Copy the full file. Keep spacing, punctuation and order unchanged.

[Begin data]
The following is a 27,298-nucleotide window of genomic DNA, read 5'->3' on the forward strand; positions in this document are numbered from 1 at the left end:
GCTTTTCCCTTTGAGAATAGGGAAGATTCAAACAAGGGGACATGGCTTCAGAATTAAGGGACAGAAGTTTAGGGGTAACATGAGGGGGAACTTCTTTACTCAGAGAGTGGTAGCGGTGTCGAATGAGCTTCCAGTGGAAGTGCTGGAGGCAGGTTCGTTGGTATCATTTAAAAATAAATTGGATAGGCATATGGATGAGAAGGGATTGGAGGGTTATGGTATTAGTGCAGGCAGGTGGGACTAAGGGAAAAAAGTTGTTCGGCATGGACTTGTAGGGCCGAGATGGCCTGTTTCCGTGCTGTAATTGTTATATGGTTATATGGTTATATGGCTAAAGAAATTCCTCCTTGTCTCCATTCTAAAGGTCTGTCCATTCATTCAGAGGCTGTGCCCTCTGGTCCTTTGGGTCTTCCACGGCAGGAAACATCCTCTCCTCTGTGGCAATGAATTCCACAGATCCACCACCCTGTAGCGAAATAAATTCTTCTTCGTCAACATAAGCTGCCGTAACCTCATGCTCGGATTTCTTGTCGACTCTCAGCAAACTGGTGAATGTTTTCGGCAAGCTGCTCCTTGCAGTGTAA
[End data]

The following is a 27,298-nucleotide window of genomic DNA, read 5'->3' on the forward strand; positions in this document are numbered from 1 at the left end:
GCTTTTCCCTTTGAGAATAGGGAAGATTCAAACAAGGGGACATGGCTTCAGAATTAAGGGACAGAAGTTTAGGGGTAACATGAGGGGGAACTTCTTTACTCAGAGAGTGGTAGCGGTGTCGAATGAGCTTCCAGTGGAAGTGCTGGAGGCAGGTTCGTTGGTATCATTTAAAAATAAATTGGATAGGCATATGGATGAGAAGGGATTGGAGGGTTATGGTATTAGTGCAGGCAGGTGGGACTAAGGGAAAAAAGTTGTTCGGCATGGACTTGTAGGGCCGAGATGGCCTGTTTCCGTGCTGTAATTGTTATATGGTTATATGGTTATATGGCTAAAGAAATTCCTCCTTGTCTCCATTCTAAAGGTCTGTCCATTCATTCAGAGGCTGTGCCCTCTGGTCCTTTGGGTCTTCCACGGCAGGAAACATCCTCTCCTCTGTGGCAATGAATTCCACAGATCCACCACCCTGTAGCGAAATAAATTCTTCTTCGTCAACATAAGCTGCCGTAACCTCATGCTCGGATTTCTTGTCGACTCTCAGCAAACTGGTGAATGTTTTCGGCAAGCTGCTCCTTGCAGTGTAA